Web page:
4 people found this helpful

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    4 out of 5 stars
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    4 out of 5 stars

...a plucking apart, a worrying to death.

"But he had not seen a more wicked and as it were spiteful sea, with its steep, close-packed waves -- a sea that threatened not the instant annihilation of the great antarctic monsters but a plucking apart, a worrying to death."
- Patrick O'Brian, The Ionian Mission

Probably my least favorite in the series so far. It was destined to happen. Even the best instruments will see their strings get loose after a few weeks on the water. It is still lovely and has some amazing parts, but this is not the book I would hand someone to get them hooked on Aubrey/Maturin novels. That said, I loved the poetry contest, was glad to see the good captain and doctor playing again, found the Ottoman politics, and naval blockade strategy interesting.

In a previous review I talked about one of the things that allowed the novels to remain fresh was a change in setting. I still think this is one of the biggest components that allows O'Brian to write book after book about the British Navy during the Napoleonic wars without being too repetitious. However, this book reminded me of another thing O'Brian does -- he changes ships quite often. It is like seeing Mozart play on different types of instruments. The song might not change that much, and it might be still a recognizable Mozart tune, but hearing different instruments keeps everything fairly fresh.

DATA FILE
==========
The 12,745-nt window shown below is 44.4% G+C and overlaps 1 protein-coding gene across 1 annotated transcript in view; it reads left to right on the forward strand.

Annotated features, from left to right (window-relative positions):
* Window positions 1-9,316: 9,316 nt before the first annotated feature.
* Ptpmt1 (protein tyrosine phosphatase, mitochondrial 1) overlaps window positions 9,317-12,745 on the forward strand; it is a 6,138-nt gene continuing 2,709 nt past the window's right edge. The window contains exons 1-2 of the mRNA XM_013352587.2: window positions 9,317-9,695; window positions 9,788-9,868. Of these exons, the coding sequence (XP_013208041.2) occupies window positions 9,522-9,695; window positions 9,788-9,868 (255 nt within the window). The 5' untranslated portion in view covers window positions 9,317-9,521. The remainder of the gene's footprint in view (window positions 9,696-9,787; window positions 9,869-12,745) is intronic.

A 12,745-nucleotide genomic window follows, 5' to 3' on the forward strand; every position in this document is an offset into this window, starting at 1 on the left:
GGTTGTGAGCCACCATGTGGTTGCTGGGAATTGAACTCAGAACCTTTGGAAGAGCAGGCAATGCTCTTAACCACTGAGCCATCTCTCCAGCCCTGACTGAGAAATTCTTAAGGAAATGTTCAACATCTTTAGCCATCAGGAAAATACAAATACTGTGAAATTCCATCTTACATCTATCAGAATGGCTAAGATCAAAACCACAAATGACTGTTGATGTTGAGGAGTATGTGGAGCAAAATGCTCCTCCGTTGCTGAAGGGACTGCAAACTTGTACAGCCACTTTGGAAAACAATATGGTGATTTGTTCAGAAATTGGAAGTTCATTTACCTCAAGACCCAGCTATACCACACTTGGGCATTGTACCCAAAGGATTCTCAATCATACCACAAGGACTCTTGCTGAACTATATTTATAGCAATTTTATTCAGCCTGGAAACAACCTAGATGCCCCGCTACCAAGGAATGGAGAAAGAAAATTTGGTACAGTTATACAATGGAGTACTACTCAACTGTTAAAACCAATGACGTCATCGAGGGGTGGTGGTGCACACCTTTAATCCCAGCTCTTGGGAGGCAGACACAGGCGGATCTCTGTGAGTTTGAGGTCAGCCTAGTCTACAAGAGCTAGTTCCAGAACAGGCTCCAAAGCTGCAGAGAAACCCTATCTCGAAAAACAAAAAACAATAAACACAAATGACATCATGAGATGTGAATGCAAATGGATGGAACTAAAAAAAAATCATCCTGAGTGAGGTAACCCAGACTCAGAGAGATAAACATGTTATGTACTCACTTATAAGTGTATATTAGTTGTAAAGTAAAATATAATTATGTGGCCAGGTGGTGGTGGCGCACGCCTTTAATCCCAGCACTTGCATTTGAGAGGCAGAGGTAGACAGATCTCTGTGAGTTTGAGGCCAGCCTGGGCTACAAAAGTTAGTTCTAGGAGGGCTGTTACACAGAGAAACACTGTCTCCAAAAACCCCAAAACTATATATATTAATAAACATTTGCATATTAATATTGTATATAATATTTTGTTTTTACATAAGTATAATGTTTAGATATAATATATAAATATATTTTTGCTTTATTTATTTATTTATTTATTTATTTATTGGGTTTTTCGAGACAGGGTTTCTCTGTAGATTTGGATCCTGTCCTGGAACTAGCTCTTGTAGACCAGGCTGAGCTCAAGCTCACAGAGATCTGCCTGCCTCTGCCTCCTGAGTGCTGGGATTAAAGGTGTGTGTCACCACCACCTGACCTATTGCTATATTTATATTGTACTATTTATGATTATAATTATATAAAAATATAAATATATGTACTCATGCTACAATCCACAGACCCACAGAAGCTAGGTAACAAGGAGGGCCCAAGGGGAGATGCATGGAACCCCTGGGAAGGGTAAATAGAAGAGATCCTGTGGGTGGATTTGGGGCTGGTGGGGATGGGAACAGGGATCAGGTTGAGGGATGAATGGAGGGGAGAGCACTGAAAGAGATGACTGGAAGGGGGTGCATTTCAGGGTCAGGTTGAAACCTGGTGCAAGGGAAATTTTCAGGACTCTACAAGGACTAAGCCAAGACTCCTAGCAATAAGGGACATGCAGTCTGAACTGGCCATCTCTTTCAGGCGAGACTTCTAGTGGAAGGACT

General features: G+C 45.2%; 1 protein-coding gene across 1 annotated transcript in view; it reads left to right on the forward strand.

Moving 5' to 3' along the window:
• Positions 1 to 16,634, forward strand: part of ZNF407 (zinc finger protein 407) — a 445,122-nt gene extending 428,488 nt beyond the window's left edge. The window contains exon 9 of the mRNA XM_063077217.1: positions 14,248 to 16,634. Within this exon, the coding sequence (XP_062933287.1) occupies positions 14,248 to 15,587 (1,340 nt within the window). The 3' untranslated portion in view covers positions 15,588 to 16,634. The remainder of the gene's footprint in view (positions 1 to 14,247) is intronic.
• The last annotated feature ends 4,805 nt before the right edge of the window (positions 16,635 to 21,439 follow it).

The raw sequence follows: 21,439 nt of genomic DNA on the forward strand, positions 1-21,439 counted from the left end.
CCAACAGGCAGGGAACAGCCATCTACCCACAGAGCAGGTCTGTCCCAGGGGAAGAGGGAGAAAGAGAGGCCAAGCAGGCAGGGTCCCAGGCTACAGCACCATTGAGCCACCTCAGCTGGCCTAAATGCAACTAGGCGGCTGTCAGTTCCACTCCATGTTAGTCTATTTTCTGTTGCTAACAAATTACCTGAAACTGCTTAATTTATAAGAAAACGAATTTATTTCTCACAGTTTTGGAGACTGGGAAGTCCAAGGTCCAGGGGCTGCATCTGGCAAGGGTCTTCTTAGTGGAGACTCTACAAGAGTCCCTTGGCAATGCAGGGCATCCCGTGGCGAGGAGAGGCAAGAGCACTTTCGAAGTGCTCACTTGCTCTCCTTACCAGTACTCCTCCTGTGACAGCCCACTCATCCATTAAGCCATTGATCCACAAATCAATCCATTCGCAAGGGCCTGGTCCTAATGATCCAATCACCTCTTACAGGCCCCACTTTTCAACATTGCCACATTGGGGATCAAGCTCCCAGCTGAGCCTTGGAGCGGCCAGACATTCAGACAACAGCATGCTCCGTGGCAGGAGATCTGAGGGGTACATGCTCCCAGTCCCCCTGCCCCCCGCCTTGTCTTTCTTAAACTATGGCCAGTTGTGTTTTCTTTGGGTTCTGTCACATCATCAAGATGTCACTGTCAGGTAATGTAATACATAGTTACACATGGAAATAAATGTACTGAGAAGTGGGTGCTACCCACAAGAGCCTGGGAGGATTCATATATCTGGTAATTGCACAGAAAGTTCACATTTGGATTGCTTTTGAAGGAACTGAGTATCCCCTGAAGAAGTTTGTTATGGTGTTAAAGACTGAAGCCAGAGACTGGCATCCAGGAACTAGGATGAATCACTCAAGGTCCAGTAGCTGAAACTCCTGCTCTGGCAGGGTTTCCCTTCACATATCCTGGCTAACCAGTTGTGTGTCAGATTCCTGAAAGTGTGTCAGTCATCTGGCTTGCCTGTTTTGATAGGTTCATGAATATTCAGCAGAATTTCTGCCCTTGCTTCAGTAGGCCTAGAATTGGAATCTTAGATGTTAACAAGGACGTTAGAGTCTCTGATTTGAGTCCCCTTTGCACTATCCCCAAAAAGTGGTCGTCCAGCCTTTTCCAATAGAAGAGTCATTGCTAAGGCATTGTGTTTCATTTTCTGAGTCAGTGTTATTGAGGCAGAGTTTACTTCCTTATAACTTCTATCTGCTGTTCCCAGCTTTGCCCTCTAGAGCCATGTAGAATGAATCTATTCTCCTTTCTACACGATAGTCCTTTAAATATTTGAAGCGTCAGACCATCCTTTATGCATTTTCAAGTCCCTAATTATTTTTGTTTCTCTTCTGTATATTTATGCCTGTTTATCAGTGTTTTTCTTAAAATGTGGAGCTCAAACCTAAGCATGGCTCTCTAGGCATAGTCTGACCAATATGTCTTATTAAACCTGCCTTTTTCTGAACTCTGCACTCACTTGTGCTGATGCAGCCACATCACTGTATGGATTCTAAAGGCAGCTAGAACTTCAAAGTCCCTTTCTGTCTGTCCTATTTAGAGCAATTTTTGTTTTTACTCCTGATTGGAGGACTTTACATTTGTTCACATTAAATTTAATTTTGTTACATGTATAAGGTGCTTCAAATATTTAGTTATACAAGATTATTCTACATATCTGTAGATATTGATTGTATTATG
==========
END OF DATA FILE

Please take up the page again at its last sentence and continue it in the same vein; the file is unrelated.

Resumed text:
All that said, I would probably have given this a simple 3 stars, had the last bit, the final brutal act, not been so beautifully staged. Reading the last 40 pages of this novel was like watching the first twenty minutes of Saving Private Ryan. I'm not saying they are similar in brutality, only similar in resonance. You exit the action and wonder how anyone could craft something so sharp and hard. That is the dilemma I think in writing or filming war (even naval war) books and movies. So much of actual war is (to borrow a phrase that has almost become a cliché in describing modern war, piloting, etc.) "months of boredom punctuated by moments of extreme terror." THAT is the challenge for O'Brian with this book in particular. I think he was trying, in a literary fashion, to SHOW the reader that. 95 percent of the book was a naval blockade. It wasn't sexy. There was the weather, yes. But characters were almost dying from boredom. And. Then. Action!!!

11 people found this helpful

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    5 out of 5 stars
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    5 out of 5 stars

Run away to navy, the 19th century British navy

Another great sea faring adventure ! O'brian captures the listener on the first page and never lets go til the last shot is fired. Patrick Tull as always brings the story to life like no other narrator can, he is the voice of Maturin and Aubrey.